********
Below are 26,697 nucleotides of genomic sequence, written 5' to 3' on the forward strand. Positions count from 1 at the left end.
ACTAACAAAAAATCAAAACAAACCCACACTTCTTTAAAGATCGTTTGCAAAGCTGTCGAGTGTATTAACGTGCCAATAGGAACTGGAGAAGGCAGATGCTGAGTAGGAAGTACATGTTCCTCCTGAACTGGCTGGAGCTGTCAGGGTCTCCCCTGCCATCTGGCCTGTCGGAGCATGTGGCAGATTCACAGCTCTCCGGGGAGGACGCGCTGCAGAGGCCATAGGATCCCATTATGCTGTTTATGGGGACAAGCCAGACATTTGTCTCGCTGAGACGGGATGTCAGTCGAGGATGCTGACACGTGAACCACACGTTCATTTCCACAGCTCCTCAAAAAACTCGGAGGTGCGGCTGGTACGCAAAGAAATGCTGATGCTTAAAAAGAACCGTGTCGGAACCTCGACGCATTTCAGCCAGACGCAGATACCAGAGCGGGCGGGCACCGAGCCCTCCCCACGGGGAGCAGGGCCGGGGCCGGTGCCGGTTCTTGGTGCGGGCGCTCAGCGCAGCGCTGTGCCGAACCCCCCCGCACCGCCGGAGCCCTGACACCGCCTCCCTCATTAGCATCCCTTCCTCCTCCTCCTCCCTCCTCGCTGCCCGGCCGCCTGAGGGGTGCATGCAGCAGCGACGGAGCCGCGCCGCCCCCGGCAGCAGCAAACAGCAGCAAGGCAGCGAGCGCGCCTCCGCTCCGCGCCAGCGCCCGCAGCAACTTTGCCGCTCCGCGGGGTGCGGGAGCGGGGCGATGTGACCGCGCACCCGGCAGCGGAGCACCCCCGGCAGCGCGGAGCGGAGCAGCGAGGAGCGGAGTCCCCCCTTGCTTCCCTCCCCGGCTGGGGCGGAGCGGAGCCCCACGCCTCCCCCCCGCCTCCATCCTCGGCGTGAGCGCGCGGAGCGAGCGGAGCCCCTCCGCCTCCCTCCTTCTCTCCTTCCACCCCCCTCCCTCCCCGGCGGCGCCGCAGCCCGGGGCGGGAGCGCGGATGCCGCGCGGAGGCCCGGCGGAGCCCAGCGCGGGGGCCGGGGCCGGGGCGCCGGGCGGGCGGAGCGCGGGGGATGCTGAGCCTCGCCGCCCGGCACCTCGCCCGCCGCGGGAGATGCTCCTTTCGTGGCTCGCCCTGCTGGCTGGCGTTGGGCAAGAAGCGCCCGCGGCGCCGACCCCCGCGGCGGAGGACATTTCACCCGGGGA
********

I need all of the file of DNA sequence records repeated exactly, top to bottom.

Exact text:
Below are 26,697 nucleotides of genomic sequence, written 5' to 3' on the forward strand. Positions count from 1 at the left end.
ACTAACAAAAAATCAAAACAAACCCACACTTCTTTAAAGATCGTTTGCAAAGCTGTCGAGTGTATTAACGTGCCAATAGGAACTGGAGAAGGCAGATGCTGAGTAGGAAGTACATGTTCCTCCTGAACTGGCTGGAGCTGTCAGGGTCTCCCCTGCCATCTGGCCTGTCGGAGCATGTGGCAGATTCACAGCTCTCCGGGGAGGACGCGCTGCAGAGGCCATAGGATCCCATTATGCTGTTTATGGGGACAAGCCAGACATTTGTCTCGCTGAGACGGGATGTCAGTCGAGGATGCTGACACGTGAACCACACGTTCATTTCCACAGCTCCTCAAAAAACTCGGAGGTGCGGCTGGTACGCAAAGAAATGCTGATGCTTAAAAAGAACCGTGTCGGAACCTCGACGCATTTCAGCCAGACGCAGATACCAGAGCGGGCGGGCACCGAGCCCTCCCCACGGGGAGCAGGGCCGGGGCCGGTGCCGGTTCTTGGTGCGGGCGCTCAGCGCAGCGCTGTGCCGAACCCCCCCGCACCGCCGGAGCCCTGACACCGCCTCCCTCATTAGCATCCCTTCCTCCTCCTCCTCCCTCCTCGCTGCCCGGCCGCCTGAGGGGTGCATGCAGCAGCGACGGAGCCGCGCCGCCCCCGGCAGCAGCAAACAGCAGCAAGGCAGCGAGCGCGCCTCCGCTCCGCGCCAGCGCCCGCAGCAACTTTGCCGCTCCGCGGGGTGCGGGAGCGGGGCGATGTGACCGCGCACCCGGCAGCGGAGCACCCCCGGCAGCGCGGAGCGGAGCAGCGAGGAGCGGAGTCCCCCCTTGCTTCCCTCCCCGGCTGGGGCGGAGCGGAGCCCCACGCCTCCCCCCCGCCTCCATCCTCGGCGTGAGCGCGCGGAGCGAGCGGAGCCCCTCCGCCTCCCTCCTTCTCTCCTTCCACCCCCCTCCCTCCCCGGCGGCGCCGCAGCCCGGGGCGGGAGCGCGGATGCCGCGCGGAGGCCCGGCGGAGCCCAGCGCGGGGGCCGGGGCCGGGGCGCCGGGCGGGCGGAGCGCGGGGGATGCTGAGCCTCGCCGCCCGGCACCTCGCCCGCCGCGGGAGATGCTCCTTTCGTGGCTCGCCCTGCTGGCTGGCGTTGGGCAAGAAGCGCCCGCGGCGCCGACCCCCGCGGCGGAGGACATTTCACCCGGGGA